Notably, limiting the total, final number of contaminations was not the reason. Instead, and since no vaccine is in our short sights – herd immunity will save us. But the slower the rate of contamination, the later we will enjoy herd immunity. Thus, a policy of confinement may cause more deaths that it avoids. I am not saying it’s the case; I don’t know. It’s just plausible based on the info I am given, including by my government(s).

Well, I am reasonably sure that to-date, C-virus patients have not overwhelmed American hospitals except in New York City. How do I know? The end-of-time loving, Trump-hating media would make sure I would know it if any American hospital were in a catastrophic situation caused by an unexpected influx of patients. That main danger seems past. It does not mean that individuals should not take common sense precautions, including social distancing. I know I do (but I am old).

In the meantime, the American economy is undergoing an unprecedented disaster; I mean, unprecedented in my lifetime. No mystery: When people don’t work, wealth is not being generated. The solution to this problem is as obvious as it seems: More people have to go back to work. In this connection, I think it’s time to discuss something that should also be obvious: Working at close quarters leads to contamination, and thus, for some categories of the population, to death. Economic contraction leads to sectorial poverty which also kills people. Panic also kills people: surgeries and other medical interventions are being re-scheduled all over the country. No doubt, patients are dying as a result, indirect victims of the pandemics. (And many doctors are complaining of loss of income.)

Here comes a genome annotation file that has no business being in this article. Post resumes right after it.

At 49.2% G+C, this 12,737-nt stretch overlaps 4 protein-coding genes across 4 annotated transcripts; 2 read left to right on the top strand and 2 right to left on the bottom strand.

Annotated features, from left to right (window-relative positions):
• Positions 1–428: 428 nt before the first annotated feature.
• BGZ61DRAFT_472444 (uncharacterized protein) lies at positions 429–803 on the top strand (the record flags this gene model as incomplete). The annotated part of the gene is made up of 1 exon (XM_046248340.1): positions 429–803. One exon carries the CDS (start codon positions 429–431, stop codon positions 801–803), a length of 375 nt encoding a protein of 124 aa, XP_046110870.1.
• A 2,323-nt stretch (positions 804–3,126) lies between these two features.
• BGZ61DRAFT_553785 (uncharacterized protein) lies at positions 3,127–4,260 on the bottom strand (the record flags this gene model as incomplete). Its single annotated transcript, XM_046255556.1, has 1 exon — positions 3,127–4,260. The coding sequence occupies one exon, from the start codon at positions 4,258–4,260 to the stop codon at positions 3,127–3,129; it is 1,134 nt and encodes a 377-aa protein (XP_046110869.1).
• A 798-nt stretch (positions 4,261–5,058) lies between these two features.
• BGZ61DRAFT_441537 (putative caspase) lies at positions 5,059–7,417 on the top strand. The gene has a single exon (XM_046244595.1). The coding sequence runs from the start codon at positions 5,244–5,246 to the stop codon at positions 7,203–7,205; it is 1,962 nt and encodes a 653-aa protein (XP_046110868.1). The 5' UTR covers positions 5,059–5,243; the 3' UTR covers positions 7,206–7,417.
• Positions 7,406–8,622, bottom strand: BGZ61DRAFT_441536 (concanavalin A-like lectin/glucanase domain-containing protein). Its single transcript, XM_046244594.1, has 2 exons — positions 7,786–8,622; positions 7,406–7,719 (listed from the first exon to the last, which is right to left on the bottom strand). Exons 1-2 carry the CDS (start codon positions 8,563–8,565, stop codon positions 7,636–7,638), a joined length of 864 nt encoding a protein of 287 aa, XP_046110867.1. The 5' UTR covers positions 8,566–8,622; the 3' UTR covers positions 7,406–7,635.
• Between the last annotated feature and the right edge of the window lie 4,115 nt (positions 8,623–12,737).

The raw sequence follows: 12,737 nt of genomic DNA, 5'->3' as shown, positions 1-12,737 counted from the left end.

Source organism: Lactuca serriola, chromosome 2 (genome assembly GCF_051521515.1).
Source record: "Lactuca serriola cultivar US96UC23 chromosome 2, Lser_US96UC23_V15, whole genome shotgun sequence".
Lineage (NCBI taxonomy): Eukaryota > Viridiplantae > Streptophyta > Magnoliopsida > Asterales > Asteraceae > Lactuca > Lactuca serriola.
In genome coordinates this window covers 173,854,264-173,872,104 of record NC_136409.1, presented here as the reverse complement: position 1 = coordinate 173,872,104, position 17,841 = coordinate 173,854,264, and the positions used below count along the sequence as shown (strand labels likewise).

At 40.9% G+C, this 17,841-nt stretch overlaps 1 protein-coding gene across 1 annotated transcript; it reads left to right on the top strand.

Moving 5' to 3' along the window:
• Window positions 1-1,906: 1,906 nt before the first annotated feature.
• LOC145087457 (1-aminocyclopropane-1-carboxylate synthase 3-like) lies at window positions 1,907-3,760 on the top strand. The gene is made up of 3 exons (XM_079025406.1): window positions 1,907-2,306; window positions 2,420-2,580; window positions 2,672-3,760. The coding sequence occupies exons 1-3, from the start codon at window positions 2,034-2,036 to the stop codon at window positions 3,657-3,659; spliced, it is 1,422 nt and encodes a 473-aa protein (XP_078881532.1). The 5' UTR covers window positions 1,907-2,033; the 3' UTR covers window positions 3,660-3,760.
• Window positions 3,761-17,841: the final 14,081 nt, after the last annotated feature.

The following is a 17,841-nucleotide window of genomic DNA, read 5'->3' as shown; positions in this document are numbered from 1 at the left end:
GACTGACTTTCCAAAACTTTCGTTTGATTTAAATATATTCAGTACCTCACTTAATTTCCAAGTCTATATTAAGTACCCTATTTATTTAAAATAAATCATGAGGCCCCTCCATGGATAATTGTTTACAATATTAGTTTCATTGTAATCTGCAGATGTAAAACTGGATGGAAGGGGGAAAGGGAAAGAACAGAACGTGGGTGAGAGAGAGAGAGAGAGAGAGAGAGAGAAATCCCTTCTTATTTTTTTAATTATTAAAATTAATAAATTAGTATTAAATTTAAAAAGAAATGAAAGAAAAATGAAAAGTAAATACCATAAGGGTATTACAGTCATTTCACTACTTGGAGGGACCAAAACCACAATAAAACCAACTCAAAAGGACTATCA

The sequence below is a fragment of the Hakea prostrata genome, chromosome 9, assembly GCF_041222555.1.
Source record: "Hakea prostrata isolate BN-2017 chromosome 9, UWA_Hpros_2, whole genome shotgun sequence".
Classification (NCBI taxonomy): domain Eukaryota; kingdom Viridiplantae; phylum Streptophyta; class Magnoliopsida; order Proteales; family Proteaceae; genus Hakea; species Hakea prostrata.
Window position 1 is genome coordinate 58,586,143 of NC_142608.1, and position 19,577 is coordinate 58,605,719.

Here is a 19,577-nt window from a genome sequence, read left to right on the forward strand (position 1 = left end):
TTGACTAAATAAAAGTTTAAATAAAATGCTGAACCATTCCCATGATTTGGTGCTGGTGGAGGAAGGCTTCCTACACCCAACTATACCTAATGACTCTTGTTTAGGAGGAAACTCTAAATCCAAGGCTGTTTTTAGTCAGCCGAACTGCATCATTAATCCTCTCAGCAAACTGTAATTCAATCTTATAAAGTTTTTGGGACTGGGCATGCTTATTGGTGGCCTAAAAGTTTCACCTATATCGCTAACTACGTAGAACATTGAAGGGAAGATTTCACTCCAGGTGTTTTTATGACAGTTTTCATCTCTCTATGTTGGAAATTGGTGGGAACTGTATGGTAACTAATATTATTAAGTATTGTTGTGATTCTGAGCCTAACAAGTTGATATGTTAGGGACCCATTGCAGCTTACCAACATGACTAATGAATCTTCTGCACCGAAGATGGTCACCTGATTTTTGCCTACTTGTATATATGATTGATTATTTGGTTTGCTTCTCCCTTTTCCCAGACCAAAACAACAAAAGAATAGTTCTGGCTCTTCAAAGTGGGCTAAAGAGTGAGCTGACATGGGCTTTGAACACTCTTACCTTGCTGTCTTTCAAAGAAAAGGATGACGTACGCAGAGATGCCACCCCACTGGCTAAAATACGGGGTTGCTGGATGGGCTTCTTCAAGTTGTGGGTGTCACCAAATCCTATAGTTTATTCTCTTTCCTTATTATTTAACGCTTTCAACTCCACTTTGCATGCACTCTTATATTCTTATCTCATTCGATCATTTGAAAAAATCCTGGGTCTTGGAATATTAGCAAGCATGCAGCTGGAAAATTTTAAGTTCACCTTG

Who should go back to work? A is always the case, this issue must be resolved as close as possible to those most directly concerned. In this case, it’s the employees themselves and their employers. This principle does not necessarily lead to the wisest decisions; it makes bad decisions less consequential than would be the case for decisions taken by government at the federal level. It makes rolling back bad decisions more likely.

During all this confinement period, my fellow-citizens’ general submissiveness horrified me. (I had two postings on this.) It seems that submission is over. There is a mass automobile protest going on in Lansing, Michigan as I write. It’s directed at the governor of that state, an extreme example of schoolmarmism gone mad. (“Why do I have to do it?” “Because I say so!”)

By the way, if you fear the rise of America fascism, don’t look for guns, look for ballpoints.